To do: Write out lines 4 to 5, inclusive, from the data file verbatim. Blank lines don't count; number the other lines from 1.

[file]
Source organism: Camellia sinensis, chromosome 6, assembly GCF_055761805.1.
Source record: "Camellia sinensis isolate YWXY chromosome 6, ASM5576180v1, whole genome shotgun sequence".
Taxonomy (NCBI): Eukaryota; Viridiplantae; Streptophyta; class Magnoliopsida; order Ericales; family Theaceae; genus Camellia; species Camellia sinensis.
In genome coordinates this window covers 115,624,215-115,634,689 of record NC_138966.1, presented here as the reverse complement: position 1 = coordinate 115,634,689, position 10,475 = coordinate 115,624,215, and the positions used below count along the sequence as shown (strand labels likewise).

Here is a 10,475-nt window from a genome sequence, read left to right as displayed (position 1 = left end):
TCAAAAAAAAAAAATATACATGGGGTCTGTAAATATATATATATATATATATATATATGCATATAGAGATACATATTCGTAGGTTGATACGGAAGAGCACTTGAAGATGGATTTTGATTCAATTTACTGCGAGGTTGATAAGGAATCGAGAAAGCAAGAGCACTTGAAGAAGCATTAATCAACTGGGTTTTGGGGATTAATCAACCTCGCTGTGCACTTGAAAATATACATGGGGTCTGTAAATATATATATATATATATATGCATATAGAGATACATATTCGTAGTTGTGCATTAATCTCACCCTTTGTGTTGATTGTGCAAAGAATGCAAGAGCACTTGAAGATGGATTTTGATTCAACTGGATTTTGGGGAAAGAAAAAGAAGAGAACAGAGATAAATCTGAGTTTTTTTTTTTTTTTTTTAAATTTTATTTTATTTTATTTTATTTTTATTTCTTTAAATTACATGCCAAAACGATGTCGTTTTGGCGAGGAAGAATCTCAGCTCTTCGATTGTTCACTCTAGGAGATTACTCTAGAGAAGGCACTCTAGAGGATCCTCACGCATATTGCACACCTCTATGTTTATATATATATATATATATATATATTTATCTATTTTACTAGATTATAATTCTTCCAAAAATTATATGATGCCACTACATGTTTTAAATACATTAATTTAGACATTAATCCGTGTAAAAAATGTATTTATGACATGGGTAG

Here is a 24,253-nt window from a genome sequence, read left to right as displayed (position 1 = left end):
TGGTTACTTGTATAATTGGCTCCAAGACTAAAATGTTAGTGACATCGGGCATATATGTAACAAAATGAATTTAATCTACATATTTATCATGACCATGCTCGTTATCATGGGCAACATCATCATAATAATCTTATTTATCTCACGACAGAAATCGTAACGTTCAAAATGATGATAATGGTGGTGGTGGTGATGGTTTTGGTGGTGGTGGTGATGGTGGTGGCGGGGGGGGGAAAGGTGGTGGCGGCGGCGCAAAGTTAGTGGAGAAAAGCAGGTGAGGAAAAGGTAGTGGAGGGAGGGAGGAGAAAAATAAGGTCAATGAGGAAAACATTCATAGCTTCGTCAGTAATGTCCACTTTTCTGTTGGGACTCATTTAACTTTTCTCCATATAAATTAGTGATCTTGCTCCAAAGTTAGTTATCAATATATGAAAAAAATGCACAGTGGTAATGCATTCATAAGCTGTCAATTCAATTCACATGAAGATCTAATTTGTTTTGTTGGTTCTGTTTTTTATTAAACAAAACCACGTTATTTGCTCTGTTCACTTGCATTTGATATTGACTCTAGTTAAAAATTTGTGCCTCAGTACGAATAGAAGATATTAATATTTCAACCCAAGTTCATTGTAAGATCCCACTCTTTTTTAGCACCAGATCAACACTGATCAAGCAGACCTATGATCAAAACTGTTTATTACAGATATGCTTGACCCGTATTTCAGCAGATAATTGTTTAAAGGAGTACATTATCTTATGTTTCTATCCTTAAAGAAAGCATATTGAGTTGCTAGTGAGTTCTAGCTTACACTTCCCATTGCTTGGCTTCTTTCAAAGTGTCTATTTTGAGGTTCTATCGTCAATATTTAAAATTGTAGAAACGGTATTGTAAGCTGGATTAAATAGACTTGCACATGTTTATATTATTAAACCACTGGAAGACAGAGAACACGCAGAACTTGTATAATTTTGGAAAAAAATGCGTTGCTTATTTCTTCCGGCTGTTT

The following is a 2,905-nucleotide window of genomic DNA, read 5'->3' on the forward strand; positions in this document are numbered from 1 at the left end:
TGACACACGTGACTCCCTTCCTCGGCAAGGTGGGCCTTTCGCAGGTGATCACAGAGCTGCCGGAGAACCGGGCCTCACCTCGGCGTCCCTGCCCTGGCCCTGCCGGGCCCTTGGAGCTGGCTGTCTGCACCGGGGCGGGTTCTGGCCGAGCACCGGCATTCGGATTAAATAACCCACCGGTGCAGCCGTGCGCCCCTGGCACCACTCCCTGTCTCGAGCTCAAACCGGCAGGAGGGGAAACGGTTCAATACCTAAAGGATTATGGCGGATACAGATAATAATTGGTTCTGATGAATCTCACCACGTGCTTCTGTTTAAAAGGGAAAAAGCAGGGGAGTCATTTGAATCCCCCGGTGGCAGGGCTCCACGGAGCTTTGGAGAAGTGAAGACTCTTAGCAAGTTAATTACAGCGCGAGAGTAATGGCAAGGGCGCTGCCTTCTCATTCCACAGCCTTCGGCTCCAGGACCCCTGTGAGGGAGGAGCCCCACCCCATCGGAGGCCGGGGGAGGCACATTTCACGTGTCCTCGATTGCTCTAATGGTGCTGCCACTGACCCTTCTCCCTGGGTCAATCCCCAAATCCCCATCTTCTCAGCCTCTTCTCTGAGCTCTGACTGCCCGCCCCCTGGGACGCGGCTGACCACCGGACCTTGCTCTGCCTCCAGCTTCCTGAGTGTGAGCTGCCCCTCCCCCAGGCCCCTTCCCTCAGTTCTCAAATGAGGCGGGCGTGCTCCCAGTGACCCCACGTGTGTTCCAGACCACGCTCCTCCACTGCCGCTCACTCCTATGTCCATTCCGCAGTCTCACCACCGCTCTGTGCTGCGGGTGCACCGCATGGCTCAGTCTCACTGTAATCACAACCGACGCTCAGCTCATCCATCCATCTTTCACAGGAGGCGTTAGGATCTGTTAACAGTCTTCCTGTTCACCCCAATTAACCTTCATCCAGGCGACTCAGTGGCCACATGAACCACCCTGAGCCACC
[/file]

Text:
In genome coordinates this window covers 115,624,215-115,634,689 of record NC_138966.1, presented here as the reverse complement: position 1 = coordinate 115,634,689, position 10,475 = coordinate 115,624,215, and the positions used below count along the sequence as shown (strand labels likewise).

Here is a 10,475-nt window from a genome sequence, read left to right as displayed (position 1 = left end):